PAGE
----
I know Slate and Feministing and other American websites love to talk about how soap operas in countries with poor human rights records empower women. I have no personal experience with female foeticide and child marriage, two subjects Indian soap operas linger over ultra-lovingly, and perhaps I am no one to judge whether these disgusting productions have been more or less helpful to women who do have to confront these issues than the tireless but not very sexy work of generations of women's rights advocates and workers. But I do judge these calcifying, fit-to-pattern narratives, anyway. I judge fiction in a way I would not judge biography [and I'm not sure if Hirsi Ali's books, for example, fall into this category -- stating upfront that I've never read them, but I've heard her speak about them and read her magazine writing, and in spite of her calling her books memoirs, they are also clearly doubling up as prescriptive scholarship, in which case they are outrageous, no matter what Tunku Varadarajan thinks]. The autobiographical strain in Khashoggi's novel apparently does extend beyond the Operation Diamond Racket brother, and I sympathise with the sincerity with which this book carries its message against violence, which I think salvages the book to a great extent. It just chose a wrong-headed medium in my opinion. And I wonder how Khashoggi herself feels about it in the wake of the deluge of concern trolling about veils, FGM and Ayaan Hirsi Ali that have succeeded this novel into the next decade.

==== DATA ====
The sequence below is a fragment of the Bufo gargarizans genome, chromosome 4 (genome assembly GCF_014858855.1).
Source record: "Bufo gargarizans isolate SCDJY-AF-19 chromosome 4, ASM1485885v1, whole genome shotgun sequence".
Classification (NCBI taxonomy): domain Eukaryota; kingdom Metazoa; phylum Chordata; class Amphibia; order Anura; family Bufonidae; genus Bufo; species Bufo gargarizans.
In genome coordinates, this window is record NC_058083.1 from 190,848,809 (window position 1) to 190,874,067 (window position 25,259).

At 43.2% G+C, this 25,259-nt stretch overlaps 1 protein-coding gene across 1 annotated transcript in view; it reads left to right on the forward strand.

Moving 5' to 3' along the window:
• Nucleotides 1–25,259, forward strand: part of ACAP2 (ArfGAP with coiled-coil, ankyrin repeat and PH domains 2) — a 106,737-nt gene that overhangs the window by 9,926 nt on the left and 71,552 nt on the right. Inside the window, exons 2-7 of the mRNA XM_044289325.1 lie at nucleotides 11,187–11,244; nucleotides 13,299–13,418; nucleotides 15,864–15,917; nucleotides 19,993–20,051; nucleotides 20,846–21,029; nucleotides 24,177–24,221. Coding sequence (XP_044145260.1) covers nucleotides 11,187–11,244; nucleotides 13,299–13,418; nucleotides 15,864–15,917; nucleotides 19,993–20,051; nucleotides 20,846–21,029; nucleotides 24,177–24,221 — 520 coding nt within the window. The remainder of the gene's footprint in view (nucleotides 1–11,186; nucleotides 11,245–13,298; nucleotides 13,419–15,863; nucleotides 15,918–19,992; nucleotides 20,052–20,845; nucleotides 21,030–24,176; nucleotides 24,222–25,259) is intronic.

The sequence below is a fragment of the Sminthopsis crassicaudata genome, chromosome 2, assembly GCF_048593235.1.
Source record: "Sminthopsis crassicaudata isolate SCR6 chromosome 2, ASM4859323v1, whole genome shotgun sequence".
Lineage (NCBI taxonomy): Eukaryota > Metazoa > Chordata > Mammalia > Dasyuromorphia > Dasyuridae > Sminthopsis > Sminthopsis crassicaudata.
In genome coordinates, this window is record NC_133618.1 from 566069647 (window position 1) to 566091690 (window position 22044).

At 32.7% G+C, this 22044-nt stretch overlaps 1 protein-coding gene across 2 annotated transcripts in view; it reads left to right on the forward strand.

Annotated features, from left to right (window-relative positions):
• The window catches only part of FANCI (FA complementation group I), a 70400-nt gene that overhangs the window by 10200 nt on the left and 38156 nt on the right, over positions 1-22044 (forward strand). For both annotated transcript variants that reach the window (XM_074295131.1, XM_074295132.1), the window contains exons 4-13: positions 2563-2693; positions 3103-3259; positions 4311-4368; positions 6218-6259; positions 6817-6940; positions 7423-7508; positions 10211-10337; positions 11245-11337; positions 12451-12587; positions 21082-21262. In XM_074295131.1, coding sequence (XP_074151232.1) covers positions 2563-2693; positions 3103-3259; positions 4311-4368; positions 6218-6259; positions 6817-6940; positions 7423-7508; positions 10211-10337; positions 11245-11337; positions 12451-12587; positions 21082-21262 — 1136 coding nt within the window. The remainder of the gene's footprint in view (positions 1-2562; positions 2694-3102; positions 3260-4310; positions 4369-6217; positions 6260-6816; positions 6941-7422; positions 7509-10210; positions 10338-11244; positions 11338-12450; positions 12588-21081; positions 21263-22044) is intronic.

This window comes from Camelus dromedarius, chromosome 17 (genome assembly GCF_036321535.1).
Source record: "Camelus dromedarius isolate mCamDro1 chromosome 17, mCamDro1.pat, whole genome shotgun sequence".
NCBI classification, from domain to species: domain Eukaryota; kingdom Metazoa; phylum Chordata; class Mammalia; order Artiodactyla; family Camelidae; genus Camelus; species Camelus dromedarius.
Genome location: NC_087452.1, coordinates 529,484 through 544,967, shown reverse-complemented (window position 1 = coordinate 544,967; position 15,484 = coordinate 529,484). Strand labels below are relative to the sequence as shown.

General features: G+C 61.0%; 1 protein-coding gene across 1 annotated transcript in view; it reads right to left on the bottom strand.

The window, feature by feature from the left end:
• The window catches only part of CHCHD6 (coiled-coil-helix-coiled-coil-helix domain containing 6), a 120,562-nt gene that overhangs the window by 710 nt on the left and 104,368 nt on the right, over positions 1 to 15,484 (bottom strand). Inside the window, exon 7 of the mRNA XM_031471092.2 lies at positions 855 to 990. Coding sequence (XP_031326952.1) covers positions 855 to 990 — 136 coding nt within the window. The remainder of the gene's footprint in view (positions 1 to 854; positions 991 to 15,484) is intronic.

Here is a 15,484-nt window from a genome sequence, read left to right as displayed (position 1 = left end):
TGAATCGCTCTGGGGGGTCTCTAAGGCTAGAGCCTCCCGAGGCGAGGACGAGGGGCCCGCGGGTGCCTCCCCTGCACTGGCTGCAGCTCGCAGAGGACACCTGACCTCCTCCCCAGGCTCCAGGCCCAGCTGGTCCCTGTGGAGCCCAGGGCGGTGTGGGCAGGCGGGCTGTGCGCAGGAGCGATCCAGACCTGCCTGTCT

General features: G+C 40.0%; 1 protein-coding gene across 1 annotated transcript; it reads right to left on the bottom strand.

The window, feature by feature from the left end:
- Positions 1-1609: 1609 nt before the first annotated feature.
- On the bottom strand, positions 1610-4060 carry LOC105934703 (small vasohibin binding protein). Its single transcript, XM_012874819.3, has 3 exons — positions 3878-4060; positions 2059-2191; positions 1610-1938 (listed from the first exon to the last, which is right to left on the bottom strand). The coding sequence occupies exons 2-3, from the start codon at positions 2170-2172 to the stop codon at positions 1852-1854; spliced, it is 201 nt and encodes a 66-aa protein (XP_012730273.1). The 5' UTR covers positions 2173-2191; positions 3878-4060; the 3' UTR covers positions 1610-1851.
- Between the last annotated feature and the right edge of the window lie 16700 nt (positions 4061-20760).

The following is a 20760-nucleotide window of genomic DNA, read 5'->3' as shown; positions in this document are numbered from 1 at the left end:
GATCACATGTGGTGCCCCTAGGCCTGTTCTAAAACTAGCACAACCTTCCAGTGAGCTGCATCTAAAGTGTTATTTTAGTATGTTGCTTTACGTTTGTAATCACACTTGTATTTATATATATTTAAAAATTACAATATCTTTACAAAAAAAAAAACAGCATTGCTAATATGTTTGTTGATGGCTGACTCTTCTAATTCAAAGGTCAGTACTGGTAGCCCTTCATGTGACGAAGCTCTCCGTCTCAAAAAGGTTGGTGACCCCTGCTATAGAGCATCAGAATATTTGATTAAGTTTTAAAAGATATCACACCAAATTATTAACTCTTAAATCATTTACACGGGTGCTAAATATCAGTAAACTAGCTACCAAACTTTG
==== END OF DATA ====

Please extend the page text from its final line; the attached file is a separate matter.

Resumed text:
#59 What Is The What, Dave Eggers